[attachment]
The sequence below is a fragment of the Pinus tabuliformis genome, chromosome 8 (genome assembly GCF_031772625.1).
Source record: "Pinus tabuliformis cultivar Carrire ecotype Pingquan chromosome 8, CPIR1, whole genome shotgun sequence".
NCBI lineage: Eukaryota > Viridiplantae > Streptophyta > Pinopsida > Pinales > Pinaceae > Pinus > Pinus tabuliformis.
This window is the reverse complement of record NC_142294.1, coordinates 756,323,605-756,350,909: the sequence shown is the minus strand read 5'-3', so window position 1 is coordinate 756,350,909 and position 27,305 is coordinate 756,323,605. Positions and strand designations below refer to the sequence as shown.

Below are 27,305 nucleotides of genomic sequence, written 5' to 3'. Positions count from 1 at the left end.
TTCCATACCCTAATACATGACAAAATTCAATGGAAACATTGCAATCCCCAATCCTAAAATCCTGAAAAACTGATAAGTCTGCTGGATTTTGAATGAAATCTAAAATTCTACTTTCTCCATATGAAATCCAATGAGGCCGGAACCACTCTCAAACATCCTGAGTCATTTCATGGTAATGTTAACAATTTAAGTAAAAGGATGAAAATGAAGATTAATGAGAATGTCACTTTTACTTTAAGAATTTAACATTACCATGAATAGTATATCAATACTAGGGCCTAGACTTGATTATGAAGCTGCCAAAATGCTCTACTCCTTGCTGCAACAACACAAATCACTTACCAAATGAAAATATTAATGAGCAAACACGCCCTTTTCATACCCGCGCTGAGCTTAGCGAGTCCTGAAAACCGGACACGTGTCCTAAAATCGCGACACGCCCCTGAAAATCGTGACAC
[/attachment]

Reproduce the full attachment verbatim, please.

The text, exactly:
The sequence below is a fragment of the Pinus tabuliformis genome, chromosome 8 (genome assembly GCF_031772625.1).
Source record: "Pinus tabuliformis cultivar Carrire ecotype Pingquan chromosome 8, CPIR1, whole genome shotgun sequence".
NCBI lineage: Eukaryota > Viridiplantae > Streptophyta > Pinopsida > Pinales > Pinaceae > Pinus > Pinus tabuliformis.
This window is the reverse complement of record NC_142294.1, coordinates 756,323,605-756,350,909: the sequence shown is the minus strand read 5'-3', so window position 1 is coordinate 756,350,909 and position 27,305 is coordinate 756,323,605. Positions and strand designations below refer to the sequence as shown.

Below are 27,305 nucleotides of genomic sequence, written 5' to 3'. Positions count from 1 at the left end.
TTCCATACCCTAATACATGACAAAATTCAATGGAAACATTGCAATCCCCAATCCTAAAATCCTGAAAAACTGATAAGTCTGCTGGATTTTGAATGAAATCTAAAATTCTACTTTCTCCATATGAAATCCAATGAGGCCGGAACCACTCTCAAACATCCTGAGTCATTTCATGGTAATGTTAACAATTTAAGTAAAAGGATGAAAATGAAGATTAATGAGAATGTCACTTTTACTTTAAGAATTTAACATTACCATGAATAGTATATCAATACTAGGGCCTAGACTTGATTATGAAGCTGCCAAAATGCTCTACTCCTTGCTGCAACAACACAAATCACTTACCAAATGAAAATATTAATGAGCAAACACGCCCTTTTCATACCCGCGCTGAGCTTAGCGAGTCCTGAAAACCGGACACGTGTCCTAAAATCGCGACACGCCCCTGAAAATCGTGACAC